Law enforcement agencies checking up on greenhouses not abiding by dark sky rules
Residents have complained to council about light pollution caused by greenhouse grow lights
For the past week, law enforcement agencies in Kingsville have been on the prowl at night, checking in on greenhouses failing to comply with municipal dark sky rules.
Robert Brown, manager of planning and development services with the Town of Kingsville, said new rules dictate that any producer using grow lights in newer greenhouses "has to install both vertical and horizontal blackout curtains to limit light escape from the greenhouses."
The goal is to minimize light pollution that can fill the night sky with red, purple, and orange lights.
Though site plan agreements drawn before 2015 mandated lighting restrictions, Brown said previous rules weren't as specific as today. Grow lights also weren't as common with Kingsville producers in the past.
"It's not something that was necessarily anticipated or even used necessarily in some older greenhouses."
According to Brown, no fines have been issued yet.
"A lot of it's just going to be trying to bring them into compliance with their site plan agreements," he said. "There aren't fines attached to it right now."
Lights primarily used in cannabis industry
Despite concerns, however, Brown pointed out that only a "very small percentage" of greenhouses in the area use grow lights.
"Cannabis obviously is using it and that's very new," he said. "Typically only tomato growers use grow lights. Cucumbers and peppers, you don't typically see them using grow lights."
According to Brown, the purple lights are from cannabis growers — but according to Kingsville mayor Nelson Santos, those growers are "Tier 2" — and are governed by provincial regulations.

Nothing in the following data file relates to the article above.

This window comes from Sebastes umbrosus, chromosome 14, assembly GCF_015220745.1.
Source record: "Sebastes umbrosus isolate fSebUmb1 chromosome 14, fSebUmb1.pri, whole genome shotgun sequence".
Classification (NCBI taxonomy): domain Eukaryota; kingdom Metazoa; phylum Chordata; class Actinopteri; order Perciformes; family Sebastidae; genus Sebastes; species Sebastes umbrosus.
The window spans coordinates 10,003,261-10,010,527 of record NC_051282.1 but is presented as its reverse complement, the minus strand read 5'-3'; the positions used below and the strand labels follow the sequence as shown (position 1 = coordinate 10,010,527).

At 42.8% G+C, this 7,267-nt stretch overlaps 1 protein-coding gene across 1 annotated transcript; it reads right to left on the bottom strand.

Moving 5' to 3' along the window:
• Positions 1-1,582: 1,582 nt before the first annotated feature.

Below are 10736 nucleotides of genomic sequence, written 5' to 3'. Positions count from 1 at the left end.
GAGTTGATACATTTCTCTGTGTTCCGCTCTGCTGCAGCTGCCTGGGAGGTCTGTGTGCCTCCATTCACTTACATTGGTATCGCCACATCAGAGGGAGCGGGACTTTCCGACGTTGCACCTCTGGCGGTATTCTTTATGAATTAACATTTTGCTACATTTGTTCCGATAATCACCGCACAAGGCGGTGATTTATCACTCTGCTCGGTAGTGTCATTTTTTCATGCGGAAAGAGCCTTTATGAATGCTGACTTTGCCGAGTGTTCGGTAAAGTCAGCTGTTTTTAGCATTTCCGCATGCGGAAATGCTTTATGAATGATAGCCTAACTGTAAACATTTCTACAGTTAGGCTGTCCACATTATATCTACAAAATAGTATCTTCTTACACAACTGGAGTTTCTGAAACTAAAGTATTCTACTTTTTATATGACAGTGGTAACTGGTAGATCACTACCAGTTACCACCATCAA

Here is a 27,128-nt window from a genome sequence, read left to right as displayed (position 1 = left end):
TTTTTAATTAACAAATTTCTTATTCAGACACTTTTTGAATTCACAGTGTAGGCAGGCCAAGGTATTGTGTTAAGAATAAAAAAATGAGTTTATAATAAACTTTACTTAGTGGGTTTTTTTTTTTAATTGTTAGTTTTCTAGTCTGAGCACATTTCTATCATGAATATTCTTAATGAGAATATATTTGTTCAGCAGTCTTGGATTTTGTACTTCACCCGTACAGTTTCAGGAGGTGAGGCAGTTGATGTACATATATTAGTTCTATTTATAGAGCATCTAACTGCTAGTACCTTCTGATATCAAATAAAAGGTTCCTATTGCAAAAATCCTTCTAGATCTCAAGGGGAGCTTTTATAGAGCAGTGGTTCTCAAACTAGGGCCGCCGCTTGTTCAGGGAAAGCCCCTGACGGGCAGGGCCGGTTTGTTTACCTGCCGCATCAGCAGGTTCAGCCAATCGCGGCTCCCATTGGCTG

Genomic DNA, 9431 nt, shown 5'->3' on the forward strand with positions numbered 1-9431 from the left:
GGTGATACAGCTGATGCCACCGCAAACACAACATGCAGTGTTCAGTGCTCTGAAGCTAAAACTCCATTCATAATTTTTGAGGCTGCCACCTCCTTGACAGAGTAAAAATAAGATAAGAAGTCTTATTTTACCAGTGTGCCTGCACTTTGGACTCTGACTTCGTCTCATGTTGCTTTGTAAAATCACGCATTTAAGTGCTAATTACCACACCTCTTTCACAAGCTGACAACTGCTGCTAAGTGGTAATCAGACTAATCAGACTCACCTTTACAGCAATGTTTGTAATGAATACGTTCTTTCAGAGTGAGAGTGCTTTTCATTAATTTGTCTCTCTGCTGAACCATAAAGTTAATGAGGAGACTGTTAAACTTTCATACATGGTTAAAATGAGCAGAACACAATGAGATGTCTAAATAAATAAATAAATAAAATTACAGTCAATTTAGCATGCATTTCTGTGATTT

Tier 2 growers are prescription-use cannabis. Kingsville has no Tier 1 (recreational use) growers in town. Santos said concerns about odour or bright skies might have to be directed to the Ministry of Agriculture, Food, and Rural Affairs.
Brown said Leamington is also affected by greenhouse glows.
Kelly Sfetkidis, manager of communications for Leamington, said the town is in the process of gathering data.
"[Leamington] has had discussions with the Ontario Greenhouse Vegetable Growers Board, the Harrow Research Centre and OMAFRA to first ensure that any restrictions placed on light emissions do not place any undue hardship on the greenhouse industry," said Sfetkidis.
"The Municipality of Leamington will also utilize that data to help set standards in an effort to address the concerns of our residents. It is a delicate balance between economic development for our community and quality of life for our residents. The impact on the environment is also a consideration."
As the seasons change, temperatures grow colder and daylight becomes more scarce, it's likely that producers will increase their use of grow lights.
"It's about having light exposed onto the plant at specific times a day," said Santos. "Grow lights will actually even be on during the daytime in some areas, depending on the crop itself."
Santos added that light pollution from grow lights is becoming more recognizable because over two dozen greenhouses are moving toward year-round growing.
With files from Stacey Janzer